How not to make public art

Read J.J. Charlesworth, from the April 2014 issue

David Shrigley, Really Good. Photo: © James O Jenkins. Courtesy the artist and Stephen Friedman Gallery, London Hans Haacke, Gift Horse. Photo: © James O Jenkins. Courtesy the artist and Paula Cooper Gallery, New York

What do Hans Haacke and David Shrigley have in common? The former is one of the godfathers of political conceptual art, the latter one of Britain’s finest exponents of art as a vehicle for existentially absurd deadpan humour – so not much, you’d think. But both of them have just been commissioned to produce sculptures for Trafalgar Square’s ‘fourth plinth’ – the otherwise vacant pedestal at the northwest corner of London’s most well known public space, which over the last 15 years has become the site for an annual public commission, funded by the Mayor of London and the Arts Council.

The commissions announced for 2015 and 2016, Haacke and Shrigley respectively, might seem poles apart, but underlying them is an attitude that now seems to dominate the culture of public art in the UK: an attitude that favours public art as either a self-conscious deprecation of the status of public art – not very serious, not very important – or conversely, as an opportunity for a bit of earnest social commentary about the issues of the day.

They’re the sculptural equivalent of a Live Aid concert

Shrigley’s Really Good is a large cartoonish fist doing the ‘thumbs up’ gesture, but in which the thumb is elongated absurdly skyward. As Shrigley pieces go, it’s a good ’un, neatly condensing the artist’s usual schtick – credulous optimism forever sunk by a cackling, blackhearted comedy of human failure. ‘It is my hope that this piece would make Trafalgar Square, London, the UK and the world a much better place. And it would be quite a cost-effective way of doing it,’ says Shrigley, his tongue lost somewhere in his cheek.

If Shrigley ventriloquises the idiot-speak of social amelioration that now dominates arts policy in the UK, then Haacke’s Gift Horse reminds us that the only thing public art likes more than flattering the public by satirising its own pointlessness is condescending to the public by lecturing it about serious contemporary ‘issues’. So Haacke’s clodhopping, boorishly didactic work is a bronze horse’s skeleton, which is supposed to contrast with the statue of King George IV on horseback on the opposite side of the square. Fixed to the horse’s foreleg will be an electronic display strip, displaying ‘live the ticker of the London Stock Exchange, completing the link between power, money and history’, according to the work’s droning publicity text. Capitalism is going to ruin us! Yeah! All this pomp and splendour that surrounds you is built on the sand of the stockmarket! Wooh! We are the 99%! And this under the indulgent gaze of Conservative Mayor Boris Johnson…

Haacke’s horse isn’t the first work for the fourth plinth to take on ‘issues’, of course. Marc Quinn’s Alison Lapper Pregnant (2005) was meant to make us think about disabled people and beauty; Yinka Shonibare’s Ship in a Bottle (2010) was meant to make us think about the history of British imperial power; Elmgreen & Dragset’s Powerless Structures, fig. 101 (2012) was meant to make us think a bit about war, and y’know, innocence and stuff. They’re the sculptural equivalent of a Live Aid concert.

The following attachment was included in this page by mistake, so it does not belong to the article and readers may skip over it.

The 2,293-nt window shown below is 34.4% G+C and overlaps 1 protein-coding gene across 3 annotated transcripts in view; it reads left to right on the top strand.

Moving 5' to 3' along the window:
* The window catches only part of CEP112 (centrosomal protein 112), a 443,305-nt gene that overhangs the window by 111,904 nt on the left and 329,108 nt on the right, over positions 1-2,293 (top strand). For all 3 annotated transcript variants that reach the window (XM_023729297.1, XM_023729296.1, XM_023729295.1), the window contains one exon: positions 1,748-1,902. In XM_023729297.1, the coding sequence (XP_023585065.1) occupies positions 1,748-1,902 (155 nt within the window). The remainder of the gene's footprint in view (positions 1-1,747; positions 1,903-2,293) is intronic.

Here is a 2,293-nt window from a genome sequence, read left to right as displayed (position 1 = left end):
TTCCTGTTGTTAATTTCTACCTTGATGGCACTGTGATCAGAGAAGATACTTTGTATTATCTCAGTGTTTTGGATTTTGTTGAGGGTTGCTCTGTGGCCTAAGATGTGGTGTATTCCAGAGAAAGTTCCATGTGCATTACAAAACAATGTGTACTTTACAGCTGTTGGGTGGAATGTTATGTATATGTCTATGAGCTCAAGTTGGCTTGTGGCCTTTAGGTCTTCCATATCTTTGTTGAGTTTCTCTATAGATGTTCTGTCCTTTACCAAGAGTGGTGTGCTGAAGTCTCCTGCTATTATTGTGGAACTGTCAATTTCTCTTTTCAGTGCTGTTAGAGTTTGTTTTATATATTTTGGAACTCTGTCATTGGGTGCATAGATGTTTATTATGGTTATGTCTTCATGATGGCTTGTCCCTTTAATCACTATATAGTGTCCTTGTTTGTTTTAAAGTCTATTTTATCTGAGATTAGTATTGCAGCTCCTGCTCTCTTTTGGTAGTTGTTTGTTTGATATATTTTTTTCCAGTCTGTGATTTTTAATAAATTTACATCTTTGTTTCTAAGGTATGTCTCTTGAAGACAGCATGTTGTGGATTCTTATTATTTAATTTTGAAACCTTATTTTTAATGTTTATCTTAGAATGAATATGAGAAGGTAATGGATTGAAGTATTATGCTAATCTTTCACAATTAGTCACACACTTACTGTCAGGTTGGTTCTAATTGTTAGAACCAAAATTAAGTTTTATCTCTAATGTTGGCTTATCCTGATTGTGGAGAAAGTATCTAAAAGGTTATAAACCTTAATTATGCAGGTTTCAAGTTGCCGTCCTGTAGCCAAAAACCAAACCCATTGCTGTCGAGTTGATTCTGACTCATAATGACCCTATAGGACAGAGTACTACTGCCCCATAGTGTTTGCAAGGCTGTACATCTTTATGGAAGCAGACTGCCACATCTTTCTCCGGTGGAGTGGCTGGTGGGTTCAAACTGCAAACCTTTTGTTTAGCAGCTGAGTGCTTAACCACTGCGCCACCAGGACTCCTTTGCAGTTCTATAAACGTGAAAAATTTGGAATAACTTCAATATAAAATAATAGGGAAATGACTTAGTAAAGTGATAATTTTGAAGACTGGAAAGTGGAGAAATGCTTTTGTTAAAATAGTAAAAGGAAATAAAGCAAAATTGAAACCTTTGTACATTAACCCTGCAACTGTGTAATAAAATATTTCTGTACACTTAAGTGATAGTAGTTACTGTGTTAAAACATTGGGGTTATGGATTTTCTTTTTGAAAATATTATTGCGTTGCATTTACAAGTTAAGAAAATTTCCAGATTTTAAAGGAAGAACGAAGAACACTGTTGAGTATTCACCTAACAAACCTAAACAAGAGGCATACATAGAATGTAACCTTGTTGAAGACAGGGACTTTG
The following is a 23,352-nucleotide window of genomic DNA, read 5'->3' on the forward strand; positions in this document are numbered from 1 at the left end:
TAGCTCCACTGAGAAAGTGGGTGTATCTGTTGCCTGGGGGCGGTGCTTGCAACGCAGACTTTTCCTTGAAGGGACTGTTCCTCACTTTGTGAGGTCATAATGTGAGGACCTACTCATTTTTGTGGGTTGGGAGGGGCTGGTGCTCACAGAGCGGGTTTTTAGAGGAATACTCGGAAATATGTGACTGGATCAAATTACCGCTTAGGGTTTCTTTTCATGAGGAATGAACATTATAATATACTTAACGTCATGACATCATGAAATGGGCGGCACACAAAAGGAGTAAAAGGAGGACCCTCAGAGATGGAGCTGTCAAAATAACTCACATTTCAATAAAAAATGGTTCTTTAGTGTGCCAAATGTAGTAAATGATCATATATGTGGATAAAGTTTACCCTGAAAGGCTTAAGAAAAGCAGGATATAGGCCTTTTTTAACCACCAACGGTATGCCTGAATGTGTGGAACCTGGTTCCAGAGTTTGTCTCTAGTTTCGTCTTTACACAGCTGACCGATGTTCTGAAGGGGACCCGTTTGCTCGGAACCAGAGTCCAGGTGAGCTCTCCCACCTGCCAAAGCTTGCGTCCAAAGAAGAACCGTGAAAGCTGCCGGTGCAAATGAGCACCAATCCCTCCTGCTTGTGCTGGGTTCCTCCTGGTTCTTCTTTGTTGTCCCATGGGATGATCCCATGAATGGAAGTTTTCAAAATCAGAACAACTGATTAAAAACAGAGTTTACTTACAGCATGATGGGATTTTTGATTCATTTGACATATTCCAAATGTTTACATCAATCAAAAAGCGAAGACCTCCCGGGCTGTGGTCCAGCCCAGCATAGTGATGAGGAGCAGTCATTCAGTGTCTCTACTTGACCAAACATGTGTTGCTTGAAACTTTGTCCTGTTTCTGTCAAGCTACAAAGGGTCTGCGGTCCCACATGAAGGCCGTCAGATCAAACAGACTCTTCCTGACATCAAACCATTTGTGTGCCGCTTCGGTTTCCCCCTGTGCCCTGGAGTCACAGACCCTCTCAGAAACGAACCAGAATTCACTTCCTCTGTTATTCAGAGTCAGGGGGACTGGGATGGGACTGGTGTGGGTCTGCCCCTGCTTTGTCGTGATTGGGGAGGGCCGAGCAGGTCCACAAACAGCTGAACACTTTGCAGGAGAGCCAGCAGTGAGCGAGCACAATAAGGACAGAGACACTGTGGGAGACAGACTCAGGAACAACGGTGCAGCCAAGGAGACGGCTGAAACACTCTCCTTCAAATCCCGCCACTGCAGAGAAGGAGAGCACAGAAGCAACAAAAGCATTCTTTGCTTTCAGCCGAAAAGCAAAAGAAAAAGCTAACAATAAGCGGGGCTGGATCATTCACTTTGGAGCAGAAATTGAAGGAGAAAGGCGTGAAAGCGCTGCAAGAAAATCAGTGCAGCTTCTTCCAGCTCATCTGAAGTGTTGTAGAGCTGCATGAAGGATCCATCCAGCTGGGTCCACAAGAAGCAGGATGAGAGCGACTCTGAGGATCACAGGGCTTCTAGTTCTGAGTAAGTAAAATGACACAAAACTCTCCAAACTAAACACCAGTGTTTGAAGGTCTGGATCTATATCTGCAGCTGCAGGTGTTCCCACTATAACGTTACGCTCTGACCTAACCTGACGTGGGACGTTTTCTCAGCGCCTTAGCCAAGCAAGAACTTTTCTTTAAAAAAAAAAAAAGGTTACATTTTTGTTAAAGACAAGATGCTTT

What goes on in the internal discussions of the fourth plinth commissioning group, made up as it is of London artworld power-people such as Whitechapel director Iwona Blazwick, artist Jeremy Deller and Frieze’s Matthew Slotover? These are people who do smart, interesting stuff in their normal roles, but here appear to imagine the public as a strange fusion of bored teenager and angry mob; restless, distracted, excited by bold shapes and colours and thoughtless political truisms about the state of the world. Or is it merely that the priority is always for a quirky, photogenic landmark to provide some PR gloss for Boris’s increasingly sterile, expensive, non-dom-friendly and overregulated city?

Either way, such preoccupations with audience management and second-guessing have little to do with what might actually be the most interesting work of art, in and for itself, and what’s striking is that it’s usually the genuinely open and unpredictable work that gets left on the drawing board. So Mark Leckey’s proposed Larger Squat Afar, a bizarre recombining of elements copied from all the other statues on the square, might have offered the chance for an audience to puzzle and reflect on such subjects as the history of sculpture, the purpose of public monuments, or a culture now driven by remixing and editing, or… or a whole bunch of ideas led by an artist’s insights and interests, rather than by the dull managerial need of officials to please, placate and patronise us. But instead, big, loud and didactic win every time. Which is ironic, since so many fourth plinth works are made out to be somehow critical of the bad old days of traditional monumentalism – which was big, loud and, um, didactic…

This article was first published in the April 2014 issue.